Kumi Naidoo in the FSC General Assembly expert panel. © Greenpeace

This week, Greenpeace has been squirreled away in meetings with members of the FSC's General Assembly, the membership body that makes decisions about how FSC is governed. To be frank, we've been pretty critical of FSC over the last few years. While we've never stopped believing that FSC is the only credible forest certification system that can deliver responsible forest products, we've seen serious problems with implementation of FSC's principles in the forest.

This week however, FSC made big strides. The general assembly agreed, with an overwhelming majority, that FSC and FSC certified companies need to protect the vast majority of the world's Intact Forest Landscapes (IFLs) across FSC forests. Intact forests are the world's remaining large pristine forests, which are critical for storing carbon, providing habitat to endangered species, and a livelihood for forest peoples. FSC will start to work at a regional and national level to secure this protection, while respecting the rights of indigenous people and forest communities, as well as allowing some flexibility for industry.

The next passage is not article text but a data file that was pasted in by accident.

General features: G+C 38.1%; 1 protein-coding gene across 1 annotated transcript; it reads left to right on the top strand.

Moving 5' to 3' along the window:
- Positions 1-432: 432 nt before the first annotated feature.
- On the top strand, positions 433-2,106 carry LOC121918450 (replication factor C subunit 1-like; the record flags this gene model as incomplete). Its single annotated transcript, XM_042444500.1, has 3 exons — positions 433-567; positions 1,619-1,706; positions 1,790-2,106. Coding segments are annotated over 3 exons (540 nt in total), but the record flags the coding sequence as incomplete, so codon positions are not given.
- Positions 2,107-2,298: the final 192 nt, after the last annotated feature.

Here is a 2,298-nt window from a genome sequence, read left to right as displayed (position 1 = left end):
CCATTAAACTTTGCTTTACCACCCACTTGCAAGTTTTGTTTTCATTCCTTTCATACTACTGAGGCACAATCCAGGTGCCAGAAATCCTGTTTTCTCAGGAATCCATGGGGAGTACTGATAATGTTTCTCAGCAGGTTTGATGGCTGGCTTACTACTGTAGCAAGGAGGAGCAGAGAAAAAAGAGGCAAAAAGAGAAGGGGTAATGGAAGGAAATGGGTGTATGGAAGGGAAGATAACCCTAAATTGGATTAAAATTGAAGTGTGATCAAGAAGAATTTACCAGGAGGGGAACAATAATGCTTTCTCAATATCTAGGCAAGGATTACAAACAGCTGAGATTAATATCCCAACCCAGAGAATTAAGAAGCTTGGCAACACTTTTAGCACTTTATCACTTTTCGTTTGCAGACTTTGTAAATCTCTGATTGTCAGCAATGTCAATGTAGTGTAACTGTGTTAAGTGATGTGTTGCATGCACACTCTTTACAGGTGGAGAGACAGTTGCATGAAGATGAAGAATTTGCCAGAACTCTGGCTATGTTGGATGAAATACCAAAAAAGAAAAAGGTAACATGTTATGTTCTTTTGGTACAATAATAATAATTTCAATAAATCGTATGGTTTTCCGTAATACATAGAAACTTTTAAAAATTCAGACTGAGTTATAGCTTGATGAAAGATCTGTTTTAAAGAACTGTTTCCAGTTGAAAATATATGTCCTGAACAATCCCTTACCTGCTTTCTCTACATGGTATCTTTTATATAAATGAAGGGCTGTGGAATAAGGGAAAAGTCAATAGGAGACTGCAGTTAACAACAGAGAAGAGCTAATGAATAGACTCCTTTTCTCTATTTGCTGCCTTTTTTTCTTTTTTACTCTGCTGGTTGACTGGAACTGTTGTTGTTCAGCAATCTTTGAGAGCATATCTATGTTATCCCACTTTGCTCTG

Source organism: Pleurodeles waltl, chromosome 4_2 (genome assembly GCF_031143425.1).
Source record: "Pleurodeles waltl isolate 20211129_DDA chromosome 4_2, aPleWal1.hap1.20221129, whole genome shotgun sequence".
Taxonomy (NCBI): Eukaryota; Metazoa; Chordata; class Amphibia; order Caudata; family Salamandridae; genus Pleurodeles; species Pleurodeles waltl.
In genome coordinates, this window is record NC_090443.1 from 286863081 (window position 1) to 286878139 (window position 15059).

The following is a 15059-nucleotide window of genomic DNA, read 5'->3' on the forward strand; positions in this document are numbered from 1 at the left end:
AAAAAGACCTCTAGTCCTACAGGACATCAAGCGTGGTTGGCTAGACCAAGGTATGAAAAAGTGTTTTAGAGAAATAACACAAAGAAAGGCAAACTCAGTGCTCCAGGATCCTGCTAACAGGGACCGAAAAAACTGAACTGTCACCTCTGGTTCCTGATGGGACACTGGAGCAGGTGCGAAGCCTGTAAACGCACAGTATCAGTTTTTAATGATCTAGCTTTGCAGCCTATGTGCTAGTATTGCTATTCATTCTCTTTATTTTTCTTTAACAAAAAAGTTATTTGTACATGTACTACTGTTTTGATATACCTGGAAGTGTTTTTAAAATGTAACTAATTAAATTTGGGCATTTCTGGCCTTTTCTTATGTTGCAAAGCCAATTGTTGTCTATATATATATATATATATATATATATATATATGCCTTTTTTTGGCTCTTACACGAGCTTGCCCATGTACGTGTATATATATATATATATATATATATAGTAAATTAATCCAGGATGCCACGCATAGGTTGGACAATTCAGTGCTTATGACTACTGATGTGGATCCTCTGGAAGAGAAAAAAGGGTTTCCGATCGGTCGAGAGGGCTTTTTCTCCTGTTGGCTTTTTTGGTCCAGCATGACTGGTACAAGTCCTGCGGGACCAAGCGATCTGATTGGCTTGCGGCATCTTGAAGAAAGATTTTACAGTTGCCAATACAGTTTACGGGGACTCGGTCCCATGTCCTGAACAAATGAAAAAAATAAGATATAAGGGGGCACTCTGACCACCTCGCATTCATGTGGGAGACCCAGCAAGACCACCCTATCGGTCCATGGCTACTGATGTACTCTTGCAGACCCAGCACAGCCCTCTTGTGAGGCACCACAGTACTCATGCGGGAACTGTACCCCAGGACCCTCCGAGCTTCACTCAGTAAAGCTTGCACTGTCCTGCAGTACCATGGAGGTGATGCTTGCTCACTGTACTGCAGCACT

It wasn't easy – we spent days drafting language in a way that was workable for representatives from social groups and industry, but still set a high bar for protecting these pristine forests. Our volunteers gave the negotiations some Greenpeace flair by distributing IFL cocktails to participants, and creating a colourful aerial IFL leaf display at lunch time. We're pleased that our efforts worked because we believe that - if implemented - this direction will make a major difference for forests within the FSC system.

We are thrilled to see FSC take this important step in forest conservation and the development of alternative models for forest management taking into account the interest of indigenous peoples.

Judy Rodrigues is a Forest Campaigner at Greenpeace International.